58 Priests Call for Cardinal Law to QuitDec 10, 2002 | AP The Boston Archdiocese released a new round of personnel records on sexually abusive priests on the same day 58 clerics submitted a letter formally calling for the resignation of Cardinal Bernard Law.
The most recent release of files Monday shows church leaders took some allegations of sex abuse by priests more seriously after a formal policy on abuse was instituted in 1993.
In one case, the Rev. Paul Manning was removed from his ministry in Woburn even after he was acquitted of indecent assault and battery of a minor during a 1993 incident. Church officials also ordered him to desist after hearing he was continuing to celebrate Mass.
Yet in another case, the Rev. William Scanlan was described by one church official in 1987 as someone who "fools around with kids" but was still assigned to parish work.
The Scanlan case was in line with thousands of pages released last week revealing lurid details of one priest trading cocaine for sex with boys, another having sex with teenage girls studying to become nuns and yet another fathering at least two children and abandoning his lover as she overdosed.
The new documents came as Law's sudden trip to Rome was confirmed, though not explained, fueling speculation he might resign or seek permission to send the archdiocese into bankruptcy. At the same time, 58 Boston-area priests signed a letter calling for Law's resignation.
"The events of recent months and, in particular, of these last few days, make it clear to us that your position as our bishop is so compromised that it is no longer possible for you to exercise the spiritual leadership required for the church of Boston," according to the letter.
The documents' release is the third such disclosure in a week, prompted by a state judge's ruling ordering the archdiocese to hand over the files to lawyers representing hundreds of alleged victims of sexual abuse by clergy. The lawyers hope the documents prove that the archdiocese routinely reassigned alleged pedophile priests to cover up the scandal.
Of the records related to seven priests released Monday, only one concerning Scanlan appeared to fit a now-familiar pattern.
Scanlan was assigned to several parishes after some sex abuse allegations arose in 1987, and later was accused of raping a 12-year-old girl.
Notes written in July 1987 by an unidentified church official say, "He is going to cause me a problem. He fools around with kids. He is in difficulty."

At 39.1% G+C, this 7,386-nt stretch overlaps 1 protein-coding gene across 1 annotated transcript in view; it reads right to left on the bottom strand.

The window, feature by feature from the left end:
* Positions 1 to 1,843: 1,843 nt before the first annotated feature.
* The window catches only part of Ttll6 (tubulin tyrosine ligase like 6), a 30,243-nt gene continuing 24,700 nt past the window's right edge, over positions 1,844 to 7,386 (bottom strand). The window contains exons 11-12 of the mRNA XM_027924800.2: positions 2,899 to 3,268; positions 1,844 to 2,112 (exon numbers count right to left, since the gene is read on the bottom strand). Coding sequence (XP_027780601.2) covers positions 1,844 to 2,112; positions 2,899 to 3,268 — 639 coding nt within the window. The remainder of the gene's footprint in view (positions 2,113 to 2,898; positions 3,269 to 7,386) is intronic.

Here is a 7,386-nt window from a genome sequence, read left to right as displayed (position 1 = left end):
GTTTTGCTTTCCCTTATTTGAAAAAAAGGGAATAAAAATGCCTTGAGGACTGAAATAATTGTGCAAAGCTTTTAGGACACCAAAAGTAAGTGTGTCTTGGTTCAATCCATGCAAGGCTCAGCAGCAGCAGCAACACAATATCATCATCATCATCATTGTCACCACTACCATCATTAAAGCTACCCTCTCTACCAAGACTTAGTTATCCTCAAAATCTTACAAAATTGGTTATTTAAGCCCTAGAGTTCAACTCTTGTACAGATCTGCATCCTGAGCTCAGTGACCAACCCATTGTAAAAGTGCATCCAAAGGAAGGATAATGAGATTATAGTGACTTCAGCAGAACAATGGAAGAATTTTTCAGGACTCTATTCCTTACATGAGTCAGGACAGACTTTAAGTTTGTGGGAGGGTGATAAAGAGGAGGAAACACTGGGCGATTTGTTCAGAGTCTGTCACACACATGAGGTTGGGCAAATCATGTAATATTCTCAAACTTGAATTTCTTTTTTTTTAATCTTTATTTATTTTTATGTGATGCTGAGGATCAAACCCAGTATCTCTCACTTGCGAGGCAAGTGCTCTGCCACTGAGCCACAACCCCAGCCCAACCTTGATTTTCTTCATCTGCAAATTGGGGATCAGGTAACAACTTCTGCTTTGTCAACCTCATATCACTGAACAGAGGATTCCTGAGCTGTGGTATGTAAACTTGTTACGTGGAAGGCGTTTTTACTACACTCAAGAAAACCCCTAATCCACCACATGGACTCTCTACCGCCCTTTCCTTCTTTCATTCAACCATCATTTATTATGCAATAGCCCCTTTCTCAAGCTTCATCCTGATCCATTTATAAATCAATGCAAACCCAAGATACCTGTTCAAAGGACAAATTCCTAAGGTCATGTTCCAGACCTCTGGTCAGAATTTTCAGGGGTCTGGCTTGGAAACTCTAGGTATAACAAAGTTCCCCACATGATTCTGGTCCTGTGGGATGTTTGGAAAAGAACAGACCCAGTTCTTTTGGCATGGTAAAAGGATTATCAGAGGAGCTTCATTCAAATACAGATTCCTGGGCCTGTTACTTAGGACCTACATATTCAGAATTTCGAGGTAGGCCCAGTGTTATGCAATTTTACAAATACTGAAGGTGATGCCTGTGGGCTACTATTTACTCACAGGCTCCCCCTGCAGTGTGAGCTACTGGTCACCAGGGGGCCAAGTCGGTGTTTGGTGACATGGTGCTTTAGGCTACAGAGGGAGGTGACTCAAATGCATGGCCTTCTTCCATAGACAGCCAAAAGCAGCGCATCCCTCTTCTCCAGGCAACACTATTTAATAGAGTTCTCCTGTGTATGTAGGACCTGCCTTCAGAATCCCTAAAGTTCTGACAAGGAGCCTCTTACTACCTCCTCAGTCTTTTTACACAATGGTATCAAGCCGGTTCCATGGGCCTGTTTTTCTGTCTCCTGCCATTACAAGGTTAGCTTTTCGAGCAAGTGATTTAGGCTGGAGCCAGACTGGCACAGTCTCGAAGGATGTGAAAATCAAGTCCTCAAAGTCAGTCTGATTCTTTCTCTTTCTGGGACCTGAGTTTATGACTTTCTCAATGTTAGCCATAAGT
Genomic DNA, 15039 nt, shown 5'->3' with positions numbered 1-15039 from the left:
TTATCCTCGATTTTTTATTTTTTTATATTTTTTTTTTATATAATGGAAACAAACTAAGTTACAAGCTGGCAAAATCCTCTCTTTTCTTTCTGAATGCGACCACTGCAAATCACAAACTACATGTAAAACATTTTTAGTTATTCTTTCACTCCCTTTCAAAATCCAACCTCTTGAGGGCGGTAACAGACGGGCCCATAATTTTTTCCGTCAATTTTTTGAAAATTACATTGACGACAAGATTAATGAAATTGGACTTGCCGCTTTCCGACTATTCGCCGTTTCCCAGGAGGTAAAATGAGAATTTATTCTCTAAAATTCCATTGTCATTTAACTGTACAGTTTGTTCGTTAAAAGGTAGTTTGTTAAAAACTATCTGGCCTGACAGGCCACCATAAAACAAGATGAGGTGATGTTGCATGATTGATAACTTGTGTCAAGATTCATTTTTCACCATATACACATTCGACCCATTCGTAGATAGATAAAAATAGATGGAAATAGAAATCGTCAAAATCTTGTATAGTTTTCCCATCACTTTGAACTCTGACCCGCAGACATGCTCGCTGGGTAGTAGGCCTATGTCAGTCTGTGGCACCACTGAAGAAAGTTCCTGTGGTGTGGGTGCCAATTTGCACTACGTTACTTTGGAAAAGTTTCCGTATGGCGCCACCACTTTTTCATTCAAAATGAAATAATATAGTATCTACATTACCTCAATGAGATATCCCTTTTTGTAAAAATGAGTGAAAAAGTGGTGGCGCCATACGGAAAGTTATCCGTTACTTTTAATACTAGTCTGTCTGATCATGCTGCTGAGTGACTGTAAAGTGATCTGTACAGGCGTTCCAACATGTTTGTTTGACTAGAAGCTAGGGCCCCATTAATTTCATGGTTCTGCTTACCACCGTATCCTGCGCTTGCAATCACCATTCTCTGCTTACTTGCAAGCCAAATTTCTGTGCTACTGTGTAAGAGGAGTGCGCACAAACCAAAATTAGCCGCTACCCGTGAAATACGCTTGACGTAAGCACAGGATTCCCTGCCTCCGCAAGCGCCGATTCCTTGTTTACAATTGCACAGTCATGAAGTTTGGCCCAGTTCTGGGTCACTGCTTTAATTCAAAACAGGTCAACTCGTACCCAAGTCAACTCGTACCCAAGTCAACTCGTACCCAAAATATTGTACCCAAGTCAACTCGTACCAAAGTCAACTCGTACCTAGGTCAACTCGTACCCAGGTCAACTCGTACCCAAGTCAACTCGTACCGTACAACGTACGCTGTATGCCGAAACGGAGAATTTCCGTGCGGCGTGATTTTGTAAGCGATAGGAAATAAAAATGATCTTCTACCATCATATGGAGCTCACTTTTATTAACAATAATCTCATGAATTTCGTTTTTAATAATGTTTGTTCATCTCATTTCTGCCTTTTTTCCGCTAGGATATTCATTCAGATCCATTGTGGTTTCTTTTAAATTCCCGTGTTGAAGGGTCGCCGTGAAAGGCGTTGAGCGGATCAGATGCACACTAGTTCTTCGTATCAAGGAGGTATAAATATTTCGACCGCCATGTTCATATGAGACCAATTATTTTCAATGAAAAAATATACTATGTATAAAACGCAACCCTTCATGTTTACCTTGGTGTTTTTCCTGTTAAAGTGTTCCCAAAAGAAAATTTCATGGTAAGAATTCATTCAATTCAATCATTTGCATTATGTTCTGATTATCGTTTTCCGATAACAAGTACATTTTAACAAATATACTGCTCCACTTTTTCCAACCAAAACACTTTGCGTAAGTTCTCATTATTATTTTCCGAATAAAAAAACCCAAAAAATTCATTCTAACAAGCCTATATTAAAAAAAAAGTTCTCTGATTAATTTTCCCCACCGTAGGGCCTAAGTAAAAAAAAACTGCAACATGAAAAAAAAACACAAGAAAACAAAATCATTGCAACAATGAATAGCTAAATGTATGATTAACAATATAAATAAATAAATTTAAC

Four days later, the official wrote "his reactions of innocence were appropriate and I said matter was ended unless I had back up to the charges."
Scanlan was later assigned to a prison ministry, then returned to parishes.
A decade later, Scanlan was accused of raping a troubled 12-year-old girl he had been advising at St. James in Stoughton, allegedly telling her when she resisted that "God wanted him to."
Scanlan was ordered into therapy, but vigorously denied the accusations, saying she was infatuated with him and that she had dreamed he attacked her. He also passed a polygraph test, according to the documents.
In October 2000, an archdiocese official wrote to Scanlan that after "lengthy and serious discussions we cannot conclude the alleged incident(s) more likely than not occurred," and reinstated him.
Scanlan eventually was assigned to a Veterans' Administration hospital in San Jose, Calif., under the condition that his superiors know about the allegations, that another priest be involved in his psychotherapy, and that he be evaluated quarterly.
Scanlan's phone number has been disconnected and he could not immediately be reached for comment.
Other files included papers showing harsher punishment, including a priest dismissed by Law in 1995 for kissing a 19-year-old seminarian, and a priest removed from the ministry in May, two months after the archdiocese received a letter from a woman claiming her brother had been raped by the cleric in the early 1960s.
Meanwhile, Raymond L. Flynn, the former U.S. ambassador to the Vatican and a former Boston mayor, said Monday a quick decision is unlikely from the Vatican on how to handle a scandal that has battered the archdiocese for about a year.
"The Vatican will weigh and contemplate the issue," Flynn said.
Morrissey said Monday night that Law was still in Rome.